Moumen Smihi – Chroniques marocaines AKA Moroccan Chronicles (1999)

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In Moroccan Chronicles, set in the ancient city of Fez, a working class mother, abandoned by her husband who has emigrated to Europe, tells three tales to her just-circumcised ten-year-old son. In the first, Smihi re-stages the Marrakech market scene from Hitchcock’s The Man Who Knew Too Much, in which a monkey trainer makes children dance for tourists. In the second, two lovers meet on the ramparts of Orson Welles’s Essaouira locations for Othello and speak of their own forbidden love. And in the third, set in Smihi’s home town of Tangier, an old sailor dreams of vanquishing a sea monster: the Gibraltar ferry that connects Europe to Africa. Continue reading

Peter Brook – Moderato cantabile AKA Seven Days… Seven Nights (1960)

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Synopsis:
A wealthy and bored woman is witness of a murder in affection and meets another witness. She asks him about the history of the victim and falls in love with him.

— IMDb.

Review:

One of those movies that mesmerizes through its restraint, this is set in a dreary coastal small town—familiar territory for French cinema—where Anne Desbarèdes (Moreau) is the beautiful, bored wife of the principal local employer (Deschamps); “No,” she says at one point, summarizing not just the starkness of the place but her own life there, “summer never comes in this region. It’s always windy.” Continue reading

Jacques Rivette – Duelle (une quarantaine) AKA Twilight (A Quarantine) (1976)

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Quote:
Duelle seems to have been instantly cursed just by being the follow-up to Celine and Julie Go Boating, to this day the only Rivette film that the average buff concerns himself with ( and oh, how wrongly. ) Having finally gotten a chance to watch the film, I can see why. Where Celine and Julie could furnish a thousand college students with thesis papers on feminine play vs. masculine order, and the construction of meaning through the assumption of various roles associated with gender, and so forth, Duelle drops the intellectual ballast completely. Rivette outs himself as a mystic with this film, closer to charlatan-geniuses like Stockhausen or Rasputin than to Godard. This movie is almost like a Rosetta Stone, more dense and concentrated than anything else he’s done, that the future expert will be able to use to decode his work. Continue reading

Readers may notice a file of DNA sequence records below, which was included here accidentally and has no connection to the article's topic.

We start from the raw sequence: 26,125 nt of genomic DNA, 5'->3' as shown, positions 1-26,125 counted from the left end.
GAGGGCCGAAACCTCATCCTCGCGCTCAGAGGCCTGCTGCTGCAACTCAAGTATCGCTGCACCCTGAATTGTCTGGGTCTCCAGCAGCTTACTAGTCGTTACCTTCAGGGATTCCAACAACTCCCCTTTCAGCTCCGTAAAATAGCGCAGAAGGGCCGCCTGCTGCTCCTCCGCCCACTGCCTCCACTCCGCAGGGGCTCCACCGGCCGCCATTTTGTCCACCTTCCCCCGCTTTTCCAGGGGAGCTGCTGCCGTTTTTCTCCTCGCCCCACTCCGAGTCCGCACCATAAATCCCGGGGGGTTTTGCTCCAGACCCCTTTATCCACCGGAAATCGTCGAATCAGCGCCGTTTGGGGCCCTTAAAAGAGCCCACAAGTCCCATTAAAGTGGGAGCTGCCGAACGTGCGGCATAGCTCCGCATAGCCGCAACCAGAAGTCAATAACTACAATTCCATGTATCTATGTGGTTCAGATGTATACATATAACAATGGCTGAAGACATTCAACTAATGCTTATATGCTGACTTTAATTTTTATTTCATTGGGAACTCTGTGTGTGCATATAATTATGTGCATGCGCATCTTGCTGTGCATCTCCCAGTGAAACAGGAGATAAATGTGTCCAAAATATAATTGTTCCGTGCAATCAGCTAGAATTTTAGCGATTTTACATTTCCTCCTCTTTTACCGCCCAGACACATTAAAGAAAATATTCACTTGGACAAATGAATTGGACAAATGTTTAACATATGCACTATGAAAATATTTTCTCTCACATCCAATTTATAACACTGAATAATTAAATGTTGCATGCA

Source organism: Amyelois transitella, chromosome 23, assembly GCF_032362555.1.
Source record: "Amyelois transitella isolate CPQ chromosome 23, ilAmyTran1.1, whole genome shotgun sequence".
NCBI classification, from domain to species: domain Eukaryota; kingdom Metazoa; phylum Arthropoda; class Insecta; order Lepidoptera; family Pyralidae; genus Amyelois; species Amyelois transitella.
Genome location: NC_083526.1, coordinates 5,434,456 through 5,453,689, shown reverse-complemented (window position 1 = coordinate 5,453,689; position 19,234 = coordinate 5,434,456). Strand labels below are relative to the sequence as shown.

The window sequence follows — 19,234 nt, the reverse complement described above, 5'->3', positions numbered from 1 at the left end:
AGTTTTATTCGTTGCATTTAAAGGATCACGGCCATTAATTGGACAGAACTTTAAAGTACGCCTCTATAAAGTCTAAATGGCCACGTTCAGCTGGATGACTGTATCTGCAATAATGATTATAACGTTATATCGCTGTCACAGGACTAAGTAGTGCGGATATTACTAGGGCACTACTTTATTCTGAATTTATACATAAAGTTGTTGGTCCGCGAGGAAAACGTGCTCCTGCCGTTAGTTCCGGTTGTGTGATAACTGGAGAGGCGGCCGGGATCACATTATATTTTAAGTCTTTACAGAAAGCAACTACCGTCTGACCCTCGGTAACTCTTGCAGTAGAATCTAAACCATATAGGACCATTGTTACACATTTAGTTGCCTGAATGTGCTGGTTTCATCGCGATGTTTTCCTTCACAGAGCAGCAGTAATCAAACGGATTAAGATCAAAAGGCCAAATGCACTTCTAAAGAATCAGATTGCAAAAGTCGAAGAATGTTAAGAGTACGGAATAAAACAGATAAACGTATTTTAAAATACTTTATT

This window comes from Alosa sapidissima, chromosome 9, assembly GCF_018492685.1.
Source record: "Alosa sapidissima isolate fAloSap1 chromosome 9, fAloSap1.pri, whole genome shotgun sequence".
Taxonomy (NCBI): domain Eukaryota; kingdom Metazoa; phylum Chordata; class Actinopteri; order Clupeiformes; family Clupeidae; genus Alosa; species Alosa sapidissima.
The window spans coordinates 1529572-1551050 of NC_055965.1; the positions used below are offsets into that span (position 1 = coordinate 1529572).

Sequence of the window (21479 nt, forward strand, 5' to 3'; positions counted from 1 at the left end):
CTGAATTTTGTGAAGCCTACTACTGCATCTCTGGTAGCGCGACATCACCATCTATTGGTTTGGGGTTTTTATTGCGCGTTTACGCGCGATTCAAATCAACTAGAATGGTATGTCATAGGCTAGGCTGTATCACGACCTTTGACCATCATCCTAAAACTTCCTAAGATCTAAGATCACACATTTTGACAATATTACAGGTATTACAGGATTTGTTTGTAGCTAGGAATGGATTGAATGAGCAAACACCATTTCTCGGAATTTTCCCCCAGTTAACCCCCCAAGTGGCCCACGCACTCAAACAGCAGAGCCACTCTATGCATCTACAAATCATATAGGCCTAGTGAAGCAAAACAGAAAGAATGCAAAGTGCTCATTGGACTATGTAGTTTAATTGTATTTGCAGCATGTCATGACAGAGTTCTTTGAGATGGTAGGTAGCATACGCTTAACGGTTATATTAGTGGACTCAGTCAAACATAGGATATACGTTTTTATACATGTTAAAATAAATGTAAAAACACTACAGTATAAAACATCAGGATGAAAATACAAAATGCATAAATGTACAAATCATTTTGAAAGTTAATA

Jean-Paul Civeyrac – Fantômes AKA Spirits (2001)

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Quote:
On the surface, Jean-Paul Civeyrac’s Fantômes unfolds with a sense of haunted, supernatural disequilibrium that similarly infuses Kiyoshi Kurosawa’s atmospheric, tonal cinema. In the film’s opening sequence, a young acting student, Mouche (Dina Ferreira) stares out the window of an empty room and wistfully implores her absent lover, Bruno (Olivier Boreel) to return. Alone with her grief, she retreats into the silence of her intimate memories, briefly interrupted by what appears to be an anonymously placed, prank telephone call (in a premise that coincidentally evokes Kurosawa’s Pulse, made in the same year), before being brought back to the mundane reality of rehearsing text in Russian for an upcoming drama class during a subsequent telephone conversation with her professor, Andreï (Jean-Claude Montheil). However, Mouche’s desolation does not lie in the vestiges of a failed love affair, but rather, in the tragic loss of a new lover from a motorcycle accident. The image of the sad-eyed Mouche invoking the name of her dead lover is reflected in the dorsal shot of another distracted acting student, Antoine (Guillaume Verdier) as he stares out the window of a country house while rehearsing his lines, avoiding the gaze of his first love (Emilie Lelouch) before finally resolving to break up with her. Continue reading